Unions take hit after Janus

ILEPI’s ‘State of the Unions’ finds they still hike overall wages 11 percent

Union EPA workers rally in Chicago this summer. (One Illinois/Ted Cox)

Union EPA workers rally in Chicago this summer. (One Illinois/Ted Cox)

By Ted Cox

The U.S. Supreme Court’s ruling last year in the Janus case slowed union momentum, but an annual report on “The State of the Unions” released on Labor Day found that they nonetheless helped hike overall wages 11 percent for Illinois workers.

The Illinois Economic Policy Institute released its sixth annual report on “The State of the Unions” Monday. Although union membership rose in last year’s study from 2017, both overall and by percentage of Illinois workers, this year’s study found it resumed a decades-long decline in 2018 — especially after the Supreme Court’s Janus ruling was handed down at the end of June.

Overall, this year’s study found, Illinois union membership declined by about 42,000 workers, from 828,000 in 2017 to 786,000 last year, dropping from 15 percent of Illinois workers to 13.8 percent. The study found the Janus ruling “may have affected public sector union membership.” It cited that government employees were especially hard hit, as the percentage of unions workers in the public sector dropped 4.5 percentage points, “with all of the decrease occurring between July 2018 and December of 2018.”

“Labor unions have recently faced many legislative and judicial setbacks including the Supreme Court decision in Janus v. AFSCME, which may have affected unionization rates,” said Professor Robert Bruno, a co-author of the study, who also serves as director of the Project for Middle Class Renewal at the University of Illinois at Urbana-Champaign.


“Labor unions have recently faced many legislative and judicial setbacks including the Supreme Court decision in Janus v. AFSCME, which may have affected unionization rates.”

Professor Robert Bruno (Twitter)

In the immediate wake of the Janus ruling, former Gov. Rauner and the Illinois Policy Institute led efforts to get workers to opt out of their unions.

Nevertheless, public-sector unions remained the backbone of the movement in the greater Chicago area and statewide. Union membership topped 46 percent in both those regions, well above the national average of 34 percent. More than half of local government workers on the municipal and county level were unionized in Chicago and statewide, again well above the national average of 41 percent. More than 40 percent of Chicago-area state and federal employees were unionized and more than 36 percent statewide, again well above the national average.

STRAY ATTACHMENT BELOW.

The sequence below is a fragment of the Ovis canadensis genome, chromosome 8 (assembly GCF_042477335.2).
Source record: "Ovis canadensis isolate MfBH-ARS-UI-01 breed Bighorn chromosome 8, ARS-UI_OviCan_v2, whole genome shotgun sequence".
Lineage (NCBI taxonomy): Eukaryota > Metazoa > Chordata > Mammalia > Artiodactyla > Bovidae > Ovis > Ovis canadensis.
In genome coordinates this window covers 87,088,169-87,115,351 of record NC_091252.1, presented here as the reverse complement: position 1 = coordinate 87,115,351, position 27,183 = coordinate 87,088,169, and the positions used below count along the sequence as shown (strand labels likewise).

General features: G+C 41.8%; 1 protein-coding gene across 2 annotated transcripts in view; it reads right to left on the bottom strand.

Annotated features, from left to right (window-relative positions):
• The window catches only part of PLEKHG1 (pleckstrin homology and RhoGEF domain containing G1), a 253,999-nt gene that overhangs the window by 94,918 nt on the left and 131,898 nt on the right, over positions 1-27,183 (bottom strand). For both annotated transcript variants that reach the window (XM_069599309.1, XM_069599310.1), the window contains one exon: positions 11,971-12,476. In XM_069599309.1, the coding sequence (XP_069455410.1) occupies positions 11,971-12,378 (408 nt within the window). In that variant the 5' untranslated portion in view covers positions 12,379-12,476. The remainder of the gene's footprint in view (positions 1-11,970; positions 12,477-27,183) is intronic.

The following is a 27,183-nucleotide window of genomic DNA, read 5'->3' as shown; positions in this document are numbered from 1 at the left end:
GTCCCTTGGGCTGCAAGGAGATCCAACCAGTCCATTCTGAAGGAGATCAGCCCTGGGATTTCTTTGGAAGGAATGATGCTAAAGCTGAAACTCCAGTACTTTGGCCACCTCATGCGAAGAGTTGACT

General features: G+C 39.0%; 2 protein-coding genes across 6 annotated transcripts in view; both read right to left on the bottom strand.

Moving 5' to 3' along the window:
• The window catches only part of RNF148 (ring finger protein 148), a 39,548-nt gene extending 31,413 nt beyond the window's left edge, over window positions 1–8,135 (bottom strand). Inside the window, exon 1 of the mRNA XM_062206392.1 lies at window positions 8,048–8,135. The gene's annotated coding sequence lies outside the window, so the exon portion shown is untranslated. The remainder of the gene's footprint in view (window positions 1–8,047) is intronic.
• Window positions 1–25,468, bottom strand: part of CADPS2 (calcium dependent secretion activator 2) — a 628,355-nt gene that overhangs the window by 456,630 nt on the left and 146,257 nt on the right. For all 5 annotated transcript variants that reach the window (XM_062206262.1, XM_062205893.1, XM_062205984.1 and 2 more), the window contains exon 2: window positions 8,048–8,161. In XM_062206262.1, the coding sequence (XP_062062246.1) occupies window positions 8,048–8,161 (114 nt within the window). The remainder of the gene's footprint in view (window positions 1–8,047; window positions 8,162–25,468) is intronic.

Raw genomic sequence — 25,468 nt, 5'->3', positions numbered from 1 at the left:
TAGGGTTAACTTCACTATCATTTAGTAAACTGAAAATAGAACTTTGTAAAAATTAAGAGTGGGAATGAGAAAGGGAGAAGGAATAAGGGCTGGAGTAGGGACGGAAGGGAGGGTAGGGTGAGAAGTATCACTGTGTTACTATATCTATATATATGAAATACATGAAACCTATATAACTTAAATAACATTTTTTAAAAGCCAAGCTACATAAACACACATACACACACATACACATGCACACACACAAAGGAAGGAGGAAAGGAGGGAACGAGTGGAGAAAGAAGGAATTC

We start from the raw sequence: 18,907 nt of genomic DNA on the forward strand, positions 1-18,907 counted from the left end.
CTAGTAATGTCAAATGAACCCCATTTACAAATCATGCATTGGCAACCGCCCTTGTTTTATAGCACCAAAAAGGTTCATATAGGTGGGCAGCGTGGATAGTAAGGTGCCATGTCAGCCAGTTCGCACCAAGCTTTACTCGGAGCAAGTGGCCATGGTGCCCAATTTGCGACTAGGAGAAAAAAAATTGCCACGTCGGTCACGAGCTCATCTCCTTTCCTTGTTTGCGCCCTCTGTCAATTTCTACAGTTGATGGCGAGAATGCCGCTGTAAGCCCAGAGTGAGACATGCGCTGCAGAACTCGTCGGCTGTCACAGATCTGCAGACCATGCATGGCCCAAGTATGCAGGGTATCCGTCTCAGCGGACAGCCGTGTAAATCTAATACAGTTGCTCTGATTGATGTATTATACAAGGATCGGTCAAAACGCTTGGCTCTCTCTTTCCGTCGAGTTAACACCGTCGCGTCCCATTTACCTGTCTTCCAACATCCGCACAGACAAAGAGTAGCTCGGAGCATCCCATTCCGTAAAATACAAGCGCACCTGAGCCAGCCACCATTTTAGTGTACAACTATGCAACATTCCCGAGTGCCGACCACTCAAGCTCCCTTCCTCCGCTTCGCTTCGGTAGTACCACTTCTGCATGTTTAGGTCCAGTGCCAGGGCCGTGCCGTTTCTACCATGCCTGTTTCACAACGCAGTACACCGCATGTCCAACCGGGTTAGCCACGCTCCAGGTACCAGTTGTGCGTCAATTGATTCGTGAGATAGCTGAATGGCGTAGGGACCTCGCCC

Yet there was no denying that union membership statewide declined over the decade from 2009 through last year, dropping from 17.5 percent to 13.8 percent, or about 165,000 workers. In the greater Chicago area, the unionization rate dropped over that decade from 17.1 percent to 12.9 percent, as the national average also dropped from 12.3 percent to 10.5 percent.

In the private sector, just 8.7 percent of workers statewide belonged to a union.

Even so, unions continued to drive wages up — not only for union workers, but for the entire workforce. The study estimated that unions raise hourly wages by an average of 11 percent across Illinois.

“Unions raise wages for everyone, but especially for low-income and middle-class workers,” said Frank Manzo IV, ILEPI policy director and another co-author of the study. “Unions reduce inequality, provide family-supporting careers for our nation’s heroes, and foster a strong middle class in communities across Illinois.”

The study found that African Americans, veterans, and rural workers “are disproportionately more likely to be union members,” and that “unionization rates are higher for men and middle-ages workers than for women and young workers.”

In the end, the study finds the union movement at a crossroads in Illinois, stating: “Unions play an important role in Illinois’s economy and communities. Illinois’s labor movement, however, faces challenges from both the political and economic spheres. Labor’s response to thesechallenges will define its influence and effectiveness in the decades to come and will have important implications for the state’s middle class.”

It did find reasons for optimism nationally, stating: “There are signs, however, that 2018 may have been a turning point for the U.S. labor movement. According to a 2018 Gallup poll, 62 percent of Americans now approve of labor unions, the highest level of support since 2003. This support was reflected in the 2018 wave of teachers’ strikes in places like West Virginia, Oklahoma, Arizona, North Carolina, and Los Angeles — where public-school teachers won pay raises, additional resources for support staff, and increased levels of funding. Unions also scored a major electoral victory when Missouri residents overwhelmingly rejected the state’s ‘right-to- work’ policy, with 67.5 percent of voters casting ballots against the law. In total, ‘right- to-work’ was rejected in 89 of Missouri’s 103 counties (86 percent).”

The study was executed by ILEPI, UIUC, and the University of California, Irvine.

Ted Cox